That makes hemp effectively illegal to grow and sell under current state laws, which don’t automatically change along with federal legalization. Even hemp-derived CBD is only allowed to be sold legally in Ohio through licensed dispensaries that are opening in the coming weeks (the state hasn’t really devoted resources to enforcing that, creating additional confusion in the public about which retailers are allowed to sell CBD products).
“It’s not clear yet how that conflict between a federal hemp program, where the Department of Agriculture can step in and license folks themselves, works in a state with no hemp program,” Haren noted.
“All this cries out for Ohio to have its own legislation,” Haggerty added.
“But there is real momentum in the general assembly to enact legislation that will legalize and regulate hemp at the state level,” Haren said. “And I’m really hopeful that sometime next year we will have a committed hemp program in Ohio.”
Many hope those laws could be in place in time for a spring planting season.
“We want consistency between state and federal laws because confusion is bad for business,” Haren said.
While hemp legalization feels like a step in that direction, marijuana legalization is still likely a few years away
“I do think this is a huge step forward,” Haggerty said, “but I wouldn’t see the federal government taking another big step in, say, the next two years.”
Frantz Ward attorneys Tom Haren and Pat Haggerty attended the Marijuana Business Conference this past November. Tom was a presenter at the Marijuana Business Crash Course, and Pat attended the Hemp Forum. The biggest takeaway from the conference is that 2019 could be a banner year for cannabis in Ohio and nationwide.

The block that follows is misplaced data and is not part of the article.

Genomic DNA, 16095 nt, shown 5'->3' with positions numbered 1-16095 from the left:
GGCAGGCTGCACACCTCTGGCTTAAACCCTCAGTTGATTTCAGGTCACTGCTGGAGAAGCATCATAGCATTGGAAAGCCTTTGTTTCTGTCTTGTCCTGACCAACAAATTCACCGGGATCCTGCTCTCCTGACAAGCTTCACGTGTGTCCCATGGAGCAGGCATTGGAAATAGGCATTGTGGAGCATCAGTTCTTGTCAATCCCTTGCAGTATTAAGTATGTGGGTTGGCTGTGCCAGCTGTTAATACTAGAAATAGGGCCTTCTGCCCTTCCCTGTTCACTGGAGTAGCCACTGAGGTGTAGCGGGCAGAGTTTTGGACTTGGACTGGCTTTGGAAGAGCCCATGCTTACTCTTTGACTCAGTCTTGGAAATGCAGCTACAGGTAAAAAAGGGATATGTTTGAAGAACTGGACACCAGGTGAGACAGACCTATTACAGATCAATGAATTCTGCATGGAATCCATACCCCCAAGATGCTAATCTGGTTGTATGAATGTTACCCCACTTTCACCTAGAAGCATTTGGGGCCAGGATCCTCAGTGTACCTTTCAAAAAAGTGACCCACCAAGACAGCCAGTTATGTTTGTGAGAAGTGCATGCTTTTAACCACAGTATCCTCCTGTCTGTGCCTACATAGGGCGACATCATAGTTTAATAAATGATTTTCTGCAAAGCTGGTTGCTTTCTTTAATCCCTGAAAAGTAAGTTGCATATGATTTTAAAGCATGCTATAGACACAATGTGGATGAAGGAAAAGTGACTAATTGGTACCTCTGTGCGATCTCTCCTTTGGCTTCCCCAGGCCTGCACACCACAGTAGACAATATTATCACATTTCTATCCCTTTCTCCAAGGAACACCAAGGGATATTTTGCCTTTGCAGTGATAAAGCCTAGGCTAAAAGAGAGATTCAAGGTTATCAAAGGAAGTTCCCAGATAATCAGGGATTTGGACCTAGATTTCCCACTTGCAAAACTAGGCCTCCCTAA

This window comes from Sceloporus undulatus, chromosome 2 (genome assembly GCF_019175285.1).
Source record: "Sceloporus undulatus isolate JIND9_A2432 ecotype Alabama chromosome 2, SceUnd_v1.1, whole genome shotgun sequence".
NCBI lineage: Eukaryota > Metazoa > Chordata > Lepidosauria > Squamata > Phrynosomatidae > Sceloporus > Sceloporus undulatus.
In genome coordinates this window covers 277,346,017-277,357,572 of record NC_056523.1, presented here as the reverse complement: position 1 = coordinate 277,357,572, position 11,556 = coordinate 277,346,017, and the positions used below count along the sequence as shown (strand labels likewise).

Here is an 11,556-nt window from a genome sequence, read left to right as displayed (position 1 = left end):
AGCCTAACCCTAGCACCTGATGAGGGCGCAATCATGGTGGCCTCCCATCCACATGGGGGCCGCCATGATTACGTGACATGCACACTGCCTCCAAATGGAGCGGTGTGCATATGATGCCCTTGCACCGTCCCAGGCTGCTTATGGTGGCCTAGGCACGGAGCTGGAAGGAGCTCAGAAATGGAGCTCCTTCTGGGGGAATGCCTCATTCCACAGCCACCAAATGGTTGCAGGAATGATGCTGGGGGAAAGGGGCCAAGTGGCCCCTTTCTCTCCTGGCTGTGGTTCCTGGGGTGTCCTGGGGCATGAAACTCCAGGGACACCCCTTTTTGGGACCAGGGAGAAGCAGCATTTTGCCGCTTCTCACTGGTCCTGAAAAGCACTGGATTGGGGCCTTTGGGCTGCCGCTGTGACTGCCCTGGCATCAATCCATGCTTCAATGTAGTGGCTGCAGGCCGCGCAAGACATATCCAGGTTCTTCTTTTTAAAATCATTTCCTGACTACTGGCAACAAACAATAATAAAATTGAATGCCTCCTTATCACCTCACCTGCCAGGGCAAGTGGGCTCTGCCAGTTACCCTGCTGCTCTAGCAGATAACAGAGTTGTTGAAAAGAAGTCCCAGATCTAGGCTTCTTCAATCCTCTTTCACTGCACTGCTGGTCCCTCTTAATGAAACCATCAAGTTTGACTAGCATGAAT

Hemp reform is moving forward.
It has now been confirmed that the 2018 Farm Bill will include the federal Hemp Farming Act, which would remove industrial hemp (cannabis containing less than 0.3 percent THC) from the Controlled Substances Act.
Hemp-derived CBD has been all the rage as of late, with this segment of the industry on track to hit $591 million in 2018. Some analysts predict this could be a drop in the bucket: The Brightfield Group predicts that the CBD industry alone could hit $22 billion by that time.
Legalization of hemp at the federal level is the first step toward a nationwide market for hemp and its derivatives — after passage of the 2018 Farm Bill, it will be incumbent upon the states to develop their own hemp programs.
Broader cannabis reform is possible in 2019.
With the coming change in control of the House of Representatives, many are confident that 2019 will bring significant cannabis reforms. For one thing, the expected Democratic Chair of the House Rules Committee will no longer block cannabis-related amendments from being debated on the House floor.
While that is newsworthy in and of itself, there is also confidence that Congress may finally pass the STATES Act during this session.
The STATES Act would exempt state-compliant cannabis operators from the purview of the federal Controlled Substances Act. In addition to removing the fear of federal prosecution, this change would allow banks to service state-compliant cannabis businesses, and also permit state-compliant cannabis companies to take standard tax deductions on their federal tax returns.
If you have questions about the 2018 Farm Bill, the Hemp Farming Act, or the STATES Act, please do not hesitate to contact one of Frantz Ward’s Cannabis Attorneys.
Frantz Ward’s client, Greenleaf Gardens, LLC was granted summary judgment in an Order from the Common Pleas Court in Franklin County, finding that the method used to issue Level I medical marijuana cultivator licenses is unconstitutional on its face.